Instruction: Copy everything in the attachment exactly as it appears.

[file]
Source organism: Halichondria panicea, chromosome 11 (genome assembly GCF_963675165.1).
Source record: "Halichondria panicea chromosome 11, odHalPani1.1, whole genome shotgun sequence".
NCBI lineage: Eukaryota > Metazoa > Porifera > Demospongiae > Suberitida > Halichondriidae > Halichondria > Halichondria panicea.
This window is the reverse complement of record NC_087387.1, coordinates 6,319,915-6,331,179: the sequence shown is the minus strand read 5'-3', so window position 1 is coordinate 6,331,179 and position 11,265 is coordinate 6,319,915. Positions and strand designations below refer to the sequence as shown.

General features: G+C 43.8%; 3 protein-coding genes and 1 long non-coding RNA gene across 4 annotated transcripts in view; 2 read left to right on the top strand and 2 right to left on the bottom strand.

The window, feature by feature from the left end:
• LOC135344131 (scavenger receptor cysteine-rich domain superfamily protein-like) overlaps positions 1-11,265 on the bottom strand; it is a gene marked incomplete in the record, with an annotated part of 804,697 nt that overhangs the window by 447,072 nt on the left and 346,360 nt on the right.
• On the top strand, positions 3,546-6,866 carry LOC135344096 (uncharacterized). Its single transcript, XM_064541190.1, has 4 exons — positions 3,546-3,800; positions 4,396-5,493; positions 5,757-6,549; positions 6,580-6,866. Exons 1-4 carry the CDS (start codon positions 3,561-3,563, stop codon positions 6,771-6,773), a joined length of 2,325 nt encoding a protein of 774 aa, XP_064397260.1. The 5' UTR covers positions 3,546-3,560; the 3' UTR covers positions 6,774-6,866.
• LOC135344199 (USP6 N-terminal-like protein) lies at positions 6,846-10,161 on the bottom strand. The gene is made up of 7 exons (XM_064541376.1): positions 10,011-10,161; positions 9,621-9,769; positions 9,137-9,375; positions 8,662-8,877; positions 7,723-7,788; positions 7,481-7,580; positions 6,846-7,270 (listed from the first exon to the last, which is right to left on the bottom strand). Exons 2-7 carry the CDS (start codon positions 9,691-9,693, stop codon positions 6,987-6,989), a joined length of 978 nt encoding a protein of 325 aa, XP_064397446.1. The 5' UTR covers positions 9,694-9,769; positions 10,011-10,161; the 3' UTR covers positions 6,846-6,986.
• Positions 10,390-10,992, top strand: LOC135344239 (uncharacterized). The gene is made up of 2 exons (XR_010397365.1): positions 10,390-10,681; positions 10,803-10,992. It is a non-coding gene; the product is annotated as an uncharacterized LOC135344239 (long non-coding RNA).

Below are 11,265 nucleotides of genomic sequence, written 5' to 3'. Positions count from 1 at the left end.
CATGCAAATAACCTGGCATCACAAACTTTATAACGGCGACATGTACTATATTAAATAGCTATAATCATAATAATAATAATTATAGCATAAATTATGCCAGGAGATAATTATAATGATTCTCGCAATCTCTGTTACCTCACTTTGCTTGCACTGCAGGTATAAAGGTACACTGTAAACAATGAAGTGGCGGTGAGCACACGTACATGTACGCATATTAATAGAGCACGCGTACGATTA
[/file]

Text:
Source organism: Halichondria panicea, chromosome 11 (genome assembly GCF_963675165.1).
Source record: "Halichondria panicea chromosome 11, odHalPani1.1, whole genome shotgun sequence".
NCBI lineage: Eukaryota > Metazoa > Porifera > Demospongiae > Suberitida > Halichondriidae > Halichondria > Halichondria panicea.
This window is the reverse complement of record NC_087387.1, coordinates 6,319,915-6,331,179: the sequence shown is the minus strand read 5'-3', so window position 1 is coordinate 6,331,179 and position 11,265 is coordinate 6,319,915. Positions and strand designations below refer to the sequence as shown.

General features: G+C 43.8%; 3 protein-coding genes and 1 long non-coding RNA gene across 4 annotated transcripts in view; 2 read left to right on the top strand and 2 right to left on the bottom strand.

The window, feature by feature from the left end:
• LOC135344131 (scavenger receptor cysteine-rich domain superfamily protein-like) overlaps positions 1-11,265 on the bottom strand; it is a gene marked incomplete in the record, with an annotated part of 804,697 nt that overhangs the window by 447,072 nt on the left and 346,360 nt on the right.
• On the top strand, positions 3,546-6,866 carry LOC135344096 (uncharacterized). Its single transcript, XM_064541190.1, has 4 exons — positions 3,546-3,800; positions 4,396-5,493; positions 5,757-6,549; positions 6,580-6,866. Exons 1-4 carry the CDS (start codon positions 3,561-3,563, stop codon positions 6,771-6,773), a joined length of 2,325 nt encoding a protein of 774 aa, XP_064397260.1. The 5' UTR covers positions 3,546-3,560; the 3' UTR covers positions 6,774-6,866.
• LOC135344199 (USP6 N-terminal-like protein) lies at positions 6,846-10,161 on the bottom strand. The gene is made up of 7 exons (XM_064541376.1): positions 10,011-10,161; positions 9,621-9,769; positions 9,137-9,375; positions 8,662-8,877; positions 7,723-7,788; positions 7,481-7,580; positions 6,846-7,270 (listed from the first exon to the last, which is right to left on the bottom strand). Exons 2-7 carry the CDS (start codon positions 9,691-9,693, stop codon positions 6,987-6,989), a joined length of 978 nt encoding a protein of 325 aa, XP_064397446.1. The 5' UTR covers positions 9,694-9,769; positions 10,011-10,161; the 3' UTR covers positions 6,846-6,986.
• Positions 10,390-10,992, top strand: LOC135344239 (uncharacterized). The gene is made up of 2 exons (XR_010397365.1): positions 10,390-10,681; positions 10,803-10,992. It is a non-coding gene; the product is annotated as an uncharacterized LOC135344239 (long non-coding RNA).

Below are 11,265 nucleotides of genomic sequence, written 5' to 3'. Positions count from 1 at the left end.
CATGCAAATAACCTGGCATCACAAACTTTATAACGGCGACATGTACTATATTAAATAGCTATAATCATAATAATAATAATTATAGCATAAATTATGCCAGGAGATAATTATAATGATTCTCGCAATCTCTGTTACCTCACTTTGCTTGCACTGCAGGTATAAAGGTACACTGTAAACAATGAAGTGGCGGTGAGCACACGTACATGTACGCATATTAATAGAGCACGCGTACGATTA